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den Heyer, Kent. “Between Every ‘Now’ and ‘Then’: A Role for the Study of Historical Agency in History and Citizenship Education.” Theory and Research in Social Education31(4) (2003): 411-34.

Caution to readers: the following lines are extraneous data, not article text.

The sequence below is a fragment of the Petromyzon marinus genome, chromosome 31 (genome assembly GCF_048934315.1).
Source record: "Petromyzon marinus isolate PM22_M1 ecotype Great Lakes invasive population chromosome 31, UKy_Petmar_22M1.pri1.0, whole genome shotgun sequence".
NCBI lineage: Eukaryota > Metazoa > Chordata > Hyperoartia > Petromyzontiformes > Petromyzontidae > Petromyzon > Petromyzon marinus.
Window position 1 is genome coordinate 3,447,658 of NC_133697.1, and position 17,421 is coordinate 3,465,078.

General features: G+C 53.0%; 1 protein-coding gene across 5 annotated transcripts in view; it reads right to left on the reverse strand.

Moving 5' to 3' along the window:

This article reports on a review of research into students’ reasoning about social change and causes they attribute to selected historical events. In this review, I distinguish studies into social change and causality as two methodological approaches to historical understanding before relating findings into the ways that students reason about agency in social change. I consider two of many possible explanations for these findings, one each from a cognitive and a social psychology perspective. I then turn to sociology for two articulations of agency as tools to enhance students' historical thinking and reflection on their variegated capacities as agents of social life: a) personal agency as nested moments of re-“iteration,” “practical evaluation,” and “projectivity” and b) historical agency as collectively expressed struggle over the ideals, images, and stories people use to reiterate a past in the present so as to imagine personal and social projects. I argue throughout that student attention in classrooms to assumptions about agents and agency used in historical explanations enhances both their historical explanations and capacities as citizens. Rather than citizens, however, I begin this article with a feminist argument that teachers address students first and foremost as agents.